UNLIMITED Saga (Yes, capitalized like that)
Publisher: Square Enix
06/17/03 USA, 12/19/02 Japan
Platforms: Playstation 2
UNLIMITED Saga is another game in that SaGa series of games, which are typically fairly non-linear and confusing. There are seven main characters for the player to choose from, and each one has a different quest to accomplish.
This game, I realized after playing roughly a half-hour of, is a text-adventure game. Seriously. When on the world map (or inside a dungeon) you can go in eight directions: N, S, W, E, NE, SE, SW, and NW. You can occasionally go up and down, which effectively switches maps. There are objects (trapdoors, traps, obstacles) in each room, and mobiles (Undead, Insects, Goblins) that wander around. Some are aggressive. When a monster attacks you in a room, all the other monsters in that room join in and you all transition over to the battle screen.
But before I get into the battle system, perhaps it is a good idea to go over the skill system, as you need certain skills for almost everything you do. See, each character has seven skill slots, arranged in a hexagonal grid. You gain four possible skills at the end of 'along with a maximum of three possible 'tablets' (spells). Of those seven skills, you get to pick one to add to the character's grid. Depending on where you put the skills, that character's stats go up in different ways. Adding a Sword skill near 'Strength' or 'Skill' would be a good idea, as it will raise those much higher then if you were to put it next to 'Fire' or 'Earth'. Of course, the skills you get a dependant of what that character has done on that adventure. Cast lots of spells and you'll get a Familiar skill. Kick and punch a lot and get the...Kick and Punch skills. Also, each skill has five different levels. Punch L5 gives you a higher stat boost then Punch L1. Also, skills give you HP bonuses in some way I have yet to figure out.
Now, the battle system is surprisingly complex, compared to the rest of the game. At the beginning of each turn you can pick five commands to use. Any characters who are not chosen to use commands are removed from that turn, and regain HP if the battle lasts long enough. Then, you are given a choice of which of the five commands to execute first. You can try to 'hold' the attacks to build up a combo, doing more damage (There's a handy percentage number, showing how much more damage you did with the combo), but you run the risk of the enemies being included in your combo, where they also get the damage modifier.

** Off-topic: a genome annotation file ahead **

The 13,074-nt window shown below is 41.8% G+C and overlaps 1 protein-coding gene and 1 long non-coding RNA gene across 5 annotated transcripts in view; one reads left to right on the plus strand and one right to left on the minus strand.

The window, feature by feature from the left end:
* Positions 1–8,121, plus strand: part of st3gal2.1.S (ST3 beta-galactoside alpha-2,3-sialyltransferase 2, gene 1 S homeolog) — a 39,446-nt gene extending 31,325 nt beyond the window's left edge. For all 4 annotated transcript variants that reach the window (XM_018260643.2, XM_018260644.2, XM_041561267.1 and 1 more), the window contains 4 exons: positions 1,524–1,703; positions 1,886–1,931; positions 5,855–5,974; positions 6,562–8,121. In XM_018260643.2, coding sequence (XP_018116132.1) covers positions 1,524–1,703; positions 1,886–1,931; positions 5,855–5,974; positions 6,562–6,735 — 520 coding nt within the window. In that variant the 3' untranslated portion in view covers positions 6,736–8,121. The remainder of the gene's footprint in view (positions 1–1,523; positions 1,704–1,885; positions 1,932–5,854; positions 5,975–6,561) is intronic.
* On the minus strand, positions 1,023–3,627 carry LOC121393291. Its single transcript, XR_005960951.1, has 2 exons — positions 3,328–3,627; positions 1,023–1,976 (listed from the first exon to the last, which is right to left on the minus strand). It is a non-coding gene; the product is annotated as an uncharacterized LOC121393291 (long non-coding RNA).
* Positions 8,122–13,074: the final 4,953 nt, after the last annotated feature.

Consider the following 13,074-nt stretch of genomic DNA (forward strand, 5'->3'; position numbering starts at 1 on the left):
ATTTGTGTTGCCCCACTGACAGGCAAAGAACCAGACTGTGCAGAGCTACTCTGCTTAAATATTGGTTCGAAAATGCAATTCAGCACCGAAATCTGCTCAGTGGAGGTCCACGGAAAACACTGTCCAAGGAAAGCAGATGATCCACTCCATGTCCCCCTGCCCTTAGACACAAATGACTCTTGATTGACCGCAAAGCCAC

Now, when you actually attack, you are shown a roulette of sorts. For a physical attack it will appear as the weapon type (a sword, for example) with a coloured background depending on the level of the attack. A level one attack is blue, a level three is pink, and so on. There is a certain degree of luck involved here, but there are roulettes all over this game, so you might want to get used to it. If it's a magic attack the roulette is filled with each type of magic (the elements). If you manage to select the same element as the spell you are casting, it's power is increased.
Also slightly different is the Hit Point/Life Point system. Having zero HP is no big deal, it happens quite a lot in this game. However, when you have zero HP you can take LP damage (which is shown in big red numbers, as opposed to the white numbers for HP damage). When a character has zero LP, they are dead. This means you cannot use them for the rest of the adventure. If your main character is reduced to zero LP, the game ends.
And then there's the matter of traps and obstacles. See, traps are randomly scattered about each level. Each time you enter a room with a trap, there is a chance it will go off. Then another roulette with three different types (green circle, red X, stick of dynamite) will appear. Hitting any green circles avoids the trap, hitting a red X makes whatever character triggered it take moderate damage, and hitting any of the dynamite makes the character that triggered it take heavy damage (and generally a LP, too). Now, that's fairly annoying, especially considering that there are generally very few green circles. If a character has the Defuse skill, they can attempt to defuse the trap. Of course, if it goes off the first time you enter that room, you can't try. Now, when using defuse the results are much better: Green defuses the trap, red fails to defuse with a small chance of setting it off, and dynamite sets it off. Having higher levels of Defuse corresponds to a higher amount of green.
For obstacles, it's much the same drill: There's an obstacle (a big rock, a locked door, a lake), and you need certain skills to cross it (obstacle crossing, lock picking, swimming). Likewise, the higher level the skill is, the better chance of success.
As a whole, I think this is a pretty good game, albeit a bit odd. If you hate the Zork games, you might not want to play this, are there are quite a lot of similarities.